Woody Harrelson plays a corrupt cop in the new film Rampart, depicting the police-force meltdown in late-1990s Los Angeles. But the actor has nothing against the fuzz—even despite his history of arrests and liberal stance on marijuana. During his research for the role, Mr. Harrelson rode along with police officers, and “most of the ones I met seemed pretty cool. Lot of ride-alongs, lot of hanging.”
What did Mr. Harrelson, when we met him shortly before his disastrous Reddit moment, make of the nationwide battle between the soi-disant 99 percent and the police force armed with pepper spray and riot sticks? “These cops…. They don’t dictate policy. Certainly they have some leeway as to how they do it, but when you’re told to clear that whole area—that’s a frickin’ tough task without resorting to violence. Look where the orders are coming from. That’s where things are fucked up.
“I’m not trying to excuse—some cops are assholes. But by and large—cops are pretty cool.”
Mr. Harrelson’s director, Oren Moverman, had been inspired in part by research in the streets of Los Angeles. Residents there, he said, discussed the police force “as an occupation: the American occupation of Los Angeles.”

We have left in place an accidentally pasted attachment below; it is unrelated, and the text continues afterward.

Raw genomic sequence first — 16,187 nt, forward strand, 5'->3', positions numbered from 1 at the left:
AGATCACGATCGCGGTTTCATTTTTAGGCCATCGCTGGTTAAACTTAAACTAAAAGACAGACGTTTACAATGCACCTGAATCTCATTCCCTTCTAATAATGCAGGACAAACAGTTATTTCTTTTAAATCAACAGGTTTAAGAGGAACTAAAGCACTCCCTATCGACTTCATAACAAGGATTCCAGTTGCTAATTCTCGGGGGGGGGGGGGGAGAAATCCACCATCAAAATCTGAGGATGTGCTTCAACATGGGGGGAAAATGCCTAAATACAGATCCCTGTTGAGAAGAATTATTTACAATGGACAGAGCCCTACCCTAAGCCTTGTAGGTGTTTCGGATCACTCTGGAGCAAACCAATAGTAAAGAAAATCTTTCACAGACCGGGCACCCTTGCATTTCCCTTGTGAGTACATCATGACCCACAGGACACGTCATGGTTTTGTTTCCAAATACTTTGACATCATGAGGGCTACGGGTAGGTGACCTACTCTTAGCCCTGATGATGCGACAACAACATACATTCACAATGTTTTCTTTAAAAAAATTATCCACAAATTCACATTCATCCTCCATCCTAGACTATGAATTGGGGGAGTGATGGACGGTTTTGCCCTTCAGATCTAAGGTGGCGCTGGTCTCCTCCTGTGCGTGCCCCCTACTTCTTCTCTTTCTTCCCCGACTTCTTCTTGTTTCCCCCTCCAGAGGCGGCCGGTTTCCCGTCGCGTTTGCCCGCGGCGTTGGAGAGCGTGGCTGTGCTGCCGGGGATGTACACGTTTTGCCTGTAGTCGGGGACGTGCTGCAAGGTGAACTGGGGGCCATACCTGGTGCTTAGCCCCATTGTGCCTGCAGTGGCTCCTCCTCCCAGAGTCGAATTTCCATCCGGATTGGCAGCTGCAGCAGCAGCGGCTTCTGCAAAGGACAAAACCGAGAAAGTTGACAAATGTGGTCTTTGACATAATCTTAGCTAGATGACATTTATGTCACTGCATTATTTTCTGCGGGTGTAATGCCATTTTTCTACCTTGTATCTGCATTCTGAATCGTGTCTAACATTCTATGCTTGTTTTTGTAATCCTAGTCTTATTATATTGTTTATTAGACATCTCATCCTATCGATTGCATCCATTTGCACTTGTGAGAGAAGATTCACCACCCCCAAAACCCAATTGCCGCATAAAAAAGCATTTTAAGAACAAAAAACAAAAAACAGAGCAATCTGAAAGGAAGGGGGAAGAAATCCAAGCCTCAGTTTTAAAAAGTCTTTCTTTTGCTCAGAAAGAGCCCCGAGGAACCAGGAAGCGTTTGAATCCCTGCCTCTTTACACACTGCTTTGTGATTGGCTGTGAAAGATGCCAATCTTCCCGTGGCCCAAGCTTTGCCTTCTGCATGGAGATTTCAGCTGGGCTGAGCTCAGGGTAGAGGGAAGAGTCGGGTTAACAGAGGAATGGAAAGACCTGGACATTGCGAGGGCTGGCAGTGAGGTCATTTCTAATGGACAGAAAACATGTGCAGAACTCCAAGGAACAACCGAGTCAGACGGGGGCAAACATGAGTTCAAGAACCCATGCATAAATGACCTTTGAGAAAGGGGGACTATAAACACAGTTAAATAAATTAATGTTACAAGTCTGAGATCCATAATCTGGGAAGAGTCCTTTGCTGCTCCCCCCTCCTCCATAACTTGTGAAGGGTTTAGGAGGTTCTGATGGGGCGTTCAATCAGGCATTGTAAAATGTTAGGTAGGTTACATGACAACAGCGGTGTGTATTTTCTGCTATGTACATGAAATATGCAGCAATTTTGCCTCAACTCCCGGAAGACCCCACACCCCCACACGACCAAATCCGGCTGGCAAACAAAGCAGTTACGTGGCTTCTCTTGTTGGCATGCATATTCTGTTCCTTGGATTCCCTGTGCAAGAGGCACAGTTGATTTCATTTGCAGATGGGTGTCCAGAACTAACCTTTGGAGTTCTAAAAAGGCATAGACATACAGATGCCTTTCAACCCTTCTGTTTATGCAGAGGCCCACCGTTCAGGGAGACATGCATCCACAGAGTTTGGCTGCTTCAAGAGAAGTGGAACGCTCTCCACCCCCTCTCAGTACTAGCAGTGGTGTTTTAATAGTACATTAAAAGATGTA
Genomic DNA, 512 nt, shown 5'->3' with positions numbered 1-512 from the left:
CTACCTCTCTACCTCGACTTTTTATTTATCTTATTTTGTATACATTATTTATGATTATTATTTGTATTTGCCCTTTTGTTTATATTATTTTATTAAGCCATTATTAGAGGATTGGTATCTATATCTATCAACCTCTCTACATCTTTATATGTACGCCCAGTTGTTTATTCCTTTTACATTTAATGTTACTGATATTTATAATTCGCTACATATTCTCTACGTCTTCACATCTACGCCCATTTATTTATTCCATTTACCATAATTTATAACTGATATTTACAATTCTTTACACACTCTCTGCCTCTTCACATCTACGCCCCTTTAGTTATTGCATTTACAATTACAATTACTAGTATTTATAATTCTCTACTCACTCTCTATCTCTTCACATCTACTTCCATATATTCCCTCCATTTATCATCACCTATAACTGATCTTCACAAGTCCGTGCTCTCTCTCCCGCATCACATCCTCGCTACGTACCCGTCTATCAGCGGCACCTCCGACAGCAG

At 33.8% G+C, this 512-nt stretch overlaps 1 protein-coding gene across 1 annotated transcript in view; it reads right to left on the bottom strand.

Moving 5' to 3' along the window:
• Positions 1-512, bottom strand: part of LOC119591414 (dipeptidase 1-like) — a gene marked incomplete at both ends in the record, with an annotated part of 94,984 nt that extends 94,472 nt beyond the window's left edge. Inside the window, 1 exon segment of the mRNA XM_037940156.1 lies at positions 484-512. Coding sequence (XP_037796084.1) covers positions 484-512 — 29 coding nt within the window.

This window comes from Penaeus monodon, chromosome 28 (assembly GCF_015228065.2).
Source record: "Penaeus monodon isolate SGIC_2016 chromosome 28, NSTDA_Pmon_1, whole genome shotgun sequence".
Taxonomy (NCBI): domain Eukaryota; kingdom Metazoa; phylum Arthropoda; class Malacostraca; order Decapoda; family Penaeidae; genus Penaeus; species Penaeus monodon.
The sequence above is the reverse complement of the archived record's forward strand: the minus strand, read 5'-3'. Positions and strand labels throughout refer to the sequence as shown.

“The whole issue of police reaction, and violence—if you kind of zoom out of that, you see the people pitted against each other. Never mind that there’s so much they have in common. You gotta think—who is this serving?”
We took a break to complete a word game Mr. Harrelson had begun when we walked in, as he offered us a copy of Steve Guttenberg’s memoir, The Guttenberg Bible, and invited us to send him vibes so that he might get the word. The word was “Steven,” and he only nailed it after we asked him when he was going to guess the name so we could get on with the interview.
As he basked in his triumph, allowing his blazer to slouch off his shoulders, we mentioned that his director shared his opinion about cops as pawns of a massive machine. Had they discussed this between takes? He laughed; they hadn’t. “But he’s a very progressive mind and I like to think I’m a progressive person as well.”